A qualitative study was conducted in three ACCHOs located within the greater Sydney region in 2008-2009. A semi-structured approach was used in focus groups and small group interviews (n = 47) to elicit participants' views on the appropriateness of the SDQ and any additional issues of importance to Aboriginal child and adolescent mental health.
The SDQ was found to cover many important aspects of Aboriginal child and adolescent mental health, however, the wording of some questions was considered ambiguous and some critical issues are not explored. The peer relationships subscale did not appear to fit well with Aboriginal concepts of the relative importance of different interpersonal relationships.
Overall the SDQ was acceptable in ACCHOs in Sydney; however, changes to the wording of some questions and the response scale may be indicated to improve cultural appropriateness and clarity. A further set of issues which are not covered by any commonly used screening tools but are of critical importance to Aboriginal child and adolescent mental health should also be considered by clinicians.
This study aimed to (1) explore whether quality of life (QOL) is more associated with satisfaction with social participation (SP) than with level of accomplishment in SP and (2) examine respective correlates of accomplishment level and satisfaction with SP.
A cross-sectional design was used with a convenience sample of 155 older adults (mean age=73.7; 60% women) having various levels of activity limitations. Accomplishment level and satisfaction with SP (dependent variables) were estimated with the social roles items of the assessment of life habits. Potential correlates were human functioning components.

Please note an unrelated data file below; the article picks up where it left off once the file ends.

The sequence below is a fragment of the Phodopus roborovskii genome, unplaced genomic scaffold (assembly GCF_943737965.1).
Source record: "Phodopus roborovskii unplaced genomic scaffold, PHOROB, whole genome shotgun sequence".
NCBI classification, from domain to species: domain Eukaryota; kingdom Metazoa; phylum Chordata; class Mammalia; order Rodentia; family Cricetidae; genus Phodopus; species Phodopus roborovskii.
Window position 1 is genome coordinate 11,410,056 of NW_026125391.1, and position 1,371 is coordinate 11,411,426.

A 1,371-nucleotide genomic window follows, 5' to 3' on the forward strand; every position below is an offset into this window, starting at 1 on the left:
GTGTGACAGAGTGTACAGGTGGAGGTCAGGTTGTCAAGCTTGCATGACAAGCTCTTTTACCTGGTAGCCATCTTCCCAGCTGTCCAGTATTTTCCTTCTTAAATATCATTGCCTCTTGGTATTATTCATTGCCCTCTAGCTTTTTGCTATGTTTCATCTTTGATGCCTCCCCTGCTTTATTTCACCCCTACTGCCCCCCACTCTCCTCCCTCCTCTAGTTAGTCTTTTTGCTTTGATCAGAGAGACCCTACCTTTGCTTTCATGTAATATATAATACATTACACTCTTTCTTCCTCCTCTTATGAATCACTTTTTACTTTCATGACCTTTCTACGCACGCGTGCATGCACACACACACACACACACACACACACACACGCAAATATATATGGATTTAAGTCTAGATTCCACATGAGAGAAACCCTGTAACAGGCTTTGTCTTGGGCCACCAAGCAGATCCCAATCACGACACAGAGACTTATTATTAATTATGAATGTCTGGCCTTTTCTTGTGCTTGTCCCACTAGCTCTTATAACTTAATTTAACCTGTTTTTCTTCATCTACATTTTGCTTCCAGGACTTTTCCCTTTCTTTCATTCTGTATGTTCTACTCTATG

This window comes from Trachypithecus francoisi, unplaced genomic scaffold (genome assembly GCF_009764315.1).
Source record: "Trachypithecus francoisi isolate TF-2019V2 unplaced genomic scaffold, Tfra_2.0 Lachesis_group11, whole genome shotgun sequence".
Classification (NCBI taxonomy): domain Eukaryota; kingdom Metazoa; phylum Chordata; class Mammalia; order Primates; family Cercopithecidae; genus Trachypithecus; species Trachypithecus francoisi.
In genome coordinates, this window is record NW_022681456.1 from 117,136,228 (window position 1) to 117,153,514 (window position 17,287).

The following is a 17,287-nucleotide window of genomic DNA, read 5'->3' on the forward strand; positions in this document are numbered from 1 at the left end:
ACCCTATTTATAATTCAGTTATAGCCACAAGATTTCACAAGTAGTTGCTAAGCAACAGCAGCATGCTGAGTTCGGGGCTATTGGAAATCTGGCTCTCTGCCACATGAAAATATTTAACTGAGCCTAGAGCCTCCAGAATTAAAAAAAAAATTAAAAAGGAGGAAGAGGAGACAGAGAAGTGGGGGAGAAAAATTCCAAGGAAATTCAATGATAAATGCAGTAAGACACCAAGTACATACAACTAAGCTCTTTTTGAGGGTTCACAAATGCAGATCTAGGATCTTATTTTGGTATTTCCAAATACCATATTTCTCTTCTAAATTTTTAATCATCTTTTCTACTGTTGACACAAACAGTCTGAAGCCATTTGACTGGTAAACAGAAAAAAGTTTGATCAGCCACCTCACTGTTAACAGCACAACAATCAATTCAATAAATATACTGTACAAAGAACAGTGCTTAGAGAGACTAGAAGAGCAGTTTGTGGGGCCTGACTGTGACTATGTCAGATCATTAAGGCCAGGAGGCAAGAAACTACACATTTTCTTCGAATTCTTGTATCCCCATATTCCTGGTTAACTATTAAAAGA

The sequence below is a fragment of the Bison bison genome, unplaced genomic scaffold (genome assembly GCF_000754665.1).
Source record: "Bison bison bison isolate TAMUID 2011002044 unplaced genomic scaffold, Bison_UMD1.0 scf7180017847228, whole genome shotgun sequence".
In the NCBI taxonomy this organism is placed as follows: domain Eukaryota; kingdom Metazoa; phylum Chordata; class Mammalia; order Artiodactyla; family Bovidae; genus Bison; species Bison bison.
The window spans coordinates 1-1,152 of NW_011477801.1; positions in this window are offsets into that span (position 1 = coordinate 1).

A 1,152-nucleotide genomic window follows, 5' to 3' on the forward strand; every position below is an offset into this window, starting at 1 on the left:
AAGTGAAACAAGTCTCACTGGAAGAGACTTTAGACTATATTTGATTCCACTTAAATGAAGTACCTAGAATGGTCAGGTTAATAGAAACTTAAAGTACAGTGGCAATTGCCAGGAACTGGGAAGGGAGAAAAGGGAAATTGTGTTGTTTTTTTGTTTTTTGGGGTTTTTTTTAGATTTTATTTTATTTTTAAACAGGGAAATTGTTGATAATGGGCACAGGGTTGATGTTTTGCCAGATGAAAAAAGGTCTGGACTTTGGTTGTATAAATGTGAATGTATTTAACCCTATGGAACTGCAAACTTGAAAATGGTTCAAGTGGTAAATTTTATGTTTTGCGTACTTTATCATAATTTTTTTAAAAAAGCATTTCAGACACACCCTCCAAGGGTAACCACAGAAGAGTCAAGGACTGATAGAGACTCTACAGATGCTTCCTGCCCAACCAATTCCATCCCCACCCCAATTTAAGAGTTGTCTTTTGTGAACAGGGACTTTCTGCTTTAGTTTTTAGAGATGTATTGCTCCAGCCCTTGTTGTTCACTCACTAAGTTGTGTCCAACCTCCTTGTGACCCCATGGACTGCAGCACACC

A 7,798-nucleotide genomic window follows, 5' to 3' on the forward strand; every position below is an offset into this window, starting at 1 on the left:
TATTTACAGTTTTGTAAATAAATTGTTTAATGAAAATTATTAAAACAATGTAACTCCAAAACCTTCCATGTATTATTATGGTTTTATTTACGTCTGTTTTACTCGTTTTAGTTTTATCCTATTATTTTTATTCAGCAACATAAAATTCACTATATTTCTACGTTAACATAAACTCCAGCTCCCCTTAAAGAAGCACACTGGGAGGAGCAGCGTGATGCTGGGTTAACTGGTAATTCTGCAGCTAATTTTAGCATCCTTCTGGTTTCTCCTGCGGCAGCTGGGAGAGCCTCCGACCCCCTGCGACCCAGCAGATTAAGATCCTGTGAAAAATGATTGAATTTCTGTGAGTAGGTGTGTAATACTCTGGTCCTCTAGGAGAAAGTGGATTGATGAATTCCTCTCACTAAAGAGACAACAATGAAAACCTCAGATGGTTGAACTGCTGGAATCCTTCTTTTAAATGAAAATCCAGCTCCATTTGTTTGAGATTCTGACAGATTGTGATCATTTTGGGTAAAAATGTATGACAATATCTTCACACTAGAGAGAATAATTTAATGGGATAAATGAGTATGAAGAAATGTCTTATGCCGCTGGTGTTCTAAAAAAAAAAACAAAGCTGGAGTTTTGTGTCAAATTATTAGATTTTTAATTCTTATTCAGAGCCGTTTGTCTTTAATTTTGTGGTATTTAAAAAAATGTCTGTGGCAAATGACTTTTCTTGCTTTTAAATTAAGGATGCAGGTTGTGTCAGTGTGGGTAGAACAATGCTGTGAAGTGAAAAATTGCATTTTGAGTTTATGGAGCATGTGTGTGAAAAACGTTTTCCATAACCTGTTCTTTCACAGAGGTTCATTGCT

Correlations between QOL and accomplishment level and satisfaction with SP did not differ (P=0.71). However, best correlates of accomplishment level and satisfaction with SP were different. Higher accomplishment level of SP was best explained by younger age, activity level perceived as stable, no recent stressing event, better well-being, higher activity level, and fewer obstacles in "Physical environment and accessibility" (R2=0.79). Greater satisfaction with SP was best explained by activity level perceived as stable, better self-perceived health, better well-being, higher activity level, and more facilitators in "Social support and attitudes" (R2=0.51).
With some exceptions, these best correlates may be positively modified and thus warrant special attention in rehabilitation interventions.
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BACKGROUND: This study examined how interpersonal relationships, specifically marital quality and adequacy of social support, are associated with depressive symptoms among women. METHODS: A sample of 326 female monozygotic and dizygotic twin pairs and their spouses was drawn from the Swedish Twin Registry. Associations among the three variables were evaluated by comparing similarities among monozygotic and dizygotic female twin pairs. RESULTS: Interpersonal relationships contributed between 18% and 31% of the variance for depressive symptoms in women. Associations among the three variables were accounted for by genetic influences when women's reports were used. Non-shared environmental influences were important for the association between marital quality and depressive symptoms when a combination of husband and wife reports of marital quality were used. LIMITATIONS: The data is cross-sectional and the generalizability of these findings to depressive symptoms in men or to individuals with major depression is not clear. CONCLUSIONS: These findings indicate important associations among marital quality, social support and depressive symptoms in women, which should be taken into consideration for prevention and intervention strategies targeting depression.